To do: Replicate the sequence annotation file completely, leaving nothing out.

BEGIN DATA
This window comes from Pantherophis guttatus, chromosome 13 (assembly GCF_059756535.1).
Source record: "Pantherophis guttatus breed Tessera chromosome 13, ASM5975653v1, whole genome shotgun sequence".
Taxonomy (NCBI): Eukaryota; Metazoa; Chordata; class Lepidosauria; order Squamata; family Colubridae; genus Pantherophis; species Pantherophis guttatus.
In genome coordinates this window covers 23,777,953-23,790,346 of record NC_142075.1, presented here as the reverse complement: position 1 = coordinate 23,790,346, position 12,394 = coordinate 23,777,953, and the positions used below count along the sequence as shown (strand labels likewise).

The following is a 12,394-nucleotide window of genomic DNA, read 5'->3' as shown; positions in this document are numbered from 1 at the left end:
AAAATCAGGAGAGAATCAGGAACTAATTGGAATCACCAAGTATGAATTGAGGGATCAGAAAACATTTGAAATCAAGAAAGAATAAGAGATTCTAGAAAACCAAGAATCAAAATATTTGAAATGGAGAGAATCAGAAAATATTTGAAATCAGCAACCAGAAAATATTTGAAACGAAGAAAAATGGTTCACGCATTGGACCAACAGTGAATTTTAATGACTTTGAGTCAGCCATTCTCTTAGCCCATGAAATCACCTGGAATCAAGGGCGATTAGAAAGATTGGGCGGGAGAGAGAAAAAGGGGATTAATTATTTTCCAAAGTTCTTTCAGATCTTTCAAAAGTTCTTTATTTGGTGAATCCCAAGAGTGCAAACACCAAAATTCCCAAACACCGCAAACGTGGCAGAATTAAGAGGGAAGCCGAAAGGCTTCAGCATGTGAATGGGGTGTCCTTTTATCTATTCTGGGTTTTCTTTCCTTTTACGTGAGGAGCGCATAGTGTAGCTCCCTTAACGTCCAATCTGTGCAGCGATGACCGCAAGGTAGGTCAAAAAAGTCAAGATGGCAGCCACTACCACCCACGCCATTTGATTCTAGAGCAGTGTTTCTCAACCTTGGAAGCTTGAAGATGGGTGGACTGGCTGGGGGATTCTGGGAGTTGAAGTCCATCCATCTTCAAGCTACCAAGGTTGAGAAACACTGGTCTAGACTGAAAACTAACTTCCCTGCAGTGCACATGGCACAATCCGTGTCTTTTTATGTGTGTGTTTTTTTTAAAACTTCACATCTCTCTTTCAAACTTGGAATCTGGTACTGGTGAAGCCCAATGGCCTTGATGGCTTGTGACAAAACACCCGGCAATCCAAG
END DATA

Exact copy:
This window comes from Pantherophis guttatus, chromosome 13 (assembly GCF_059756535.1).
Source record: "Pantherophis guttatus breed Tessera chromosome 13, ASM5975653v1, whole genome shotgun sequence".
Taxonomy (NCBI): Eukaryota; Metazoa; Chordata; class Lepidosauria; order Squamata; family Colubridae; genus Pantherophis; species Pantherophis guttatus.
In genome coordinates this window covers 23,777,953-23,790,346 of record NC_142075.1, presented here as the reverse complement: position 1 = coordinate 23,790,346, position 12,394 = coordinate 23,777,953, and the positions used below count along the sequence as shown (strand labels likewise).

The following is a 12,394-nucleotide window of genomic DNA, read 5'->3' as shown; positions in this document are numbered from 1 at the left end:
AAAATCAGGAGAGAATCAGGAACTAATTGGAATCACCAAGTATGAATTGAGGGATCAGAAAACATTTGAAATCAAGAAAGAATAAGAGATTCTAGAAAACCAAGAATCAAAATATTTGAAATGGAGAGAATCAGAAAATATTTGAAATCAGCAACCAGAAAATATTTGAAACGAAGAAAAATGGTTCACGCATTGGACCAACAGTGAATTTTAATGACTTTGAGTCAGCCATTCTCTTAGCCCATGAAATCACCTGGAATCAAGGGCGATTAGAAAGATTGGGCGGGAGAGAGAAAAAGGGGATTAATTATTTTCCAAAGTTCTTTCAGATCTTTCAAAAGTTCTTTATTTGGTGAATCCCAAGAGTGCAAACACCAAAATTCCCAAACACCGCAAACGTGGCAGAATTAAGAGGGAAGCCGAAAGGCTTCAGCATGTGAATGGGGTGTCCTTTTATCTATTCTGGGTTTTCTTTCCTTTTACGTGAGGAGCGCATAGTGTAGCTCCCTTAACGTCCAATCTGTGCAGCGATGACCGCAAGGTAGGTCAAAAAAGTCAAGATGGCAGCCACTACCACCCACGCCATTTGATTCTAGAGCAGTGTTTCTCAACCTTGGAAGCTTGAAGATGGGTGGACTGGCTGGGGGATTCTGGGAGTTGAAGTCCATCCATCTTCAAGCTACCAAGGTTGAGAAACACTGGTCTAGACTGAAAACTAACTTCCCTGCAGTGCACATGGCACAATCCGTGTCTTTTTATGTGTGTGTTTTTTTTAAAACTTCACATCTCTCTTTCAAACTTGGAATCTGGTACTGGTGAAGCCCAATGGCCTTGATGGCTTGTGACAAAACACCCGGCAATCCAAG